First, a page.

Fighting Invasive Infrastructures

Indigenous Relations against Pipelines

Anne Spice

Abstract

In the settler colonial context of so-called Canada, oil and gas projects are contemporary infrastructures of invasion. This article tracks how the state discourse of “critical infrastructure” naturalizes the environmental destruction wrought by the oil and gas industry while criminalizing Indigenous resistance. I review anthropological work to analyze the applicability of the concept of infrastructure to Indigenous struggles against resource extraction. Drawing on fieldwork conducted in Indigenous land defense movements against pipeline construction, I argue for an alternative approach to infrastructure that strengthens and supports the networks of human and other-than-human relations that continue to make survival possible for Indigenous peoples.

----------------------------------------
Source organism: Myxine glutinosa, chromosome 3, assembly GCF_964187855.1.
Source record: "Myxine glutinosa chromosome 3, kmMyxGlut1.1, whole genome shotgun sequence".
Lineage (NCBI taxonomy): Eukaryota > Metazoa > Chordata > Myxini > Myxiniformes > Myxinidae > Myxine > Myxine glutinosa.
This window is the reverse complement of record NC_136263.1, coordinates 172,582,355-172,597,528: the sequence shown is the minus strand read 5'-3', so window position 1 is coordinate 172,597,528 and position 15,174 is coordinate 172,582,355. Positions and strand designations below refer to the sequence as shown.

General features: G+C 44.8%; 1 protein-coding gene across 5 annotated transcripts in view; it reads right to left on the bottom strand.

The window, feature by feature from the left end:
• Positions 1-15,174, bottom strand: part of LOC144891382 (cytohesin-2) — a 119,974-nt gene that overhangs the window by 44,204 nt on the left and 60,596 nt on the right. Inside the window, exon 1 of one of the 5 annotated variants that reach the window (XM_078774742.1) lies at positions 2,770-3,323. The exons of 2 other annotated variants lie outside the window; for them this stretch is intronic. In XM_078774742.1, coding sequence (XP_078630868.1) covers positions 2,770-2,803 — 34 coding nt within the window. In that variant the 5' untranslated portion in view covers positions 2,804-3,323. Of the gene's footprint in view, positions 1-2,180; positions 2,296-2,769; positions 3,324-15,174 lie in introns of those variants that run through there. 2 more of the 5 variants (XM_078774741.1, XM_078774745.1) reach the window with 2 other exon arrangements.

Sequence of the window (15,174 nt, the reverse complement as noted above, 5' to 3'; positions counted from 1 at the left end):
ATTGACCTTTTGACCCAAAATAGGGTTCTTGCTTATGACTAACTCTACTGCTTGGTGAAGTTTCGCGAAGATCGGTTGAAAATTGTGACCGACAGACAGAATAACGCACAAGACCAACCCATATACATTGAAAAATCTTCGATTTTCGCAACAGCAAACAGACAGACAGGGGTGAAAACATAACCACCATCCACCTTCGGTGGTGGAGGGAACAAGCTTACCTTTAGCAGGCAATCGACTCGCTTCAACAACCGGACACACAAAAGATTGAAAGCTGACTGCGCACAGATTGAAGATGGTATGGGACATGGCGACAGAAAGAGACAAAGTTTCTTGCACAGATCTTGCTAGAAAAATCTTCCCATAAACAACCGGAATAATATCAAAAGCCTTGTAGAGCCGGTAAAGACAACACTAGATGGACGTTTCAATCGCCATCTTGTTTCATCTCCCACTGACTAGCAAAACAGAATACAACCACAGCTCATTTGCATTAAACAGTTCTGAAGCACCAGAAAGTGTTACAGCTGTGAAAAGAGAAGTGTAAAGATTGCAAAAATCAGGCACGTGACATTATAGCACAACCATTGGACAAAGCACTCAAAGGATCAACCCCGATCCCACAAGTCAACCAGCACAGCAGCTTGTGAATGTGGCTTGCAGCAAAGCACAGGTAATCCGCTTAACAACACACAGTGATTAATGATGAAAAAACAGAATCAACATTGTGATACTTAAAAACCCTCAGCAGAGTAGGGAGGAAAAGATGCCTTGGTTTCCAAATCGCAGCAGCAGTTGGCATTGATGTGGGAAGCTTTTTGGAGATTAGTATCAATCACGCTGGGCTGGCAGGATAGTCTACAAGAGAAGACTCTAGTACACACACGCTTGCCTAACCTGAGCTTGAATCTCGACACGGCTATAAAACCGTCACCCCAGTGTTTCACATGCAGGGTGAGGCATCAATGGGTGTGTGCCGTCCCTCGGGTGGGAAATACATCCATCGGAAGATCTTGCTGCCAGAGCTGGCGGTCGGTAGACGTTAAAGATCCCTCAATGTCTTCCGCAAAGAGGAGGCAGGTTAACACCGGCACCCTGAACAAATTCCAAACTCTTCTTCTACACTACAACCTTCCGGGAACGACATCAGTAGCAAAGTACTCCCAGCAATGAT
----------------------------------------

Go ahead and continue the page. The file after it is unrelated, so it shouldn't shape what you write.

Keywords: anthropology; Indigenous relations; infrastructure; pipelines; settler colonialism

DOI: https://doi.org/10.3167/ares.2018.090104

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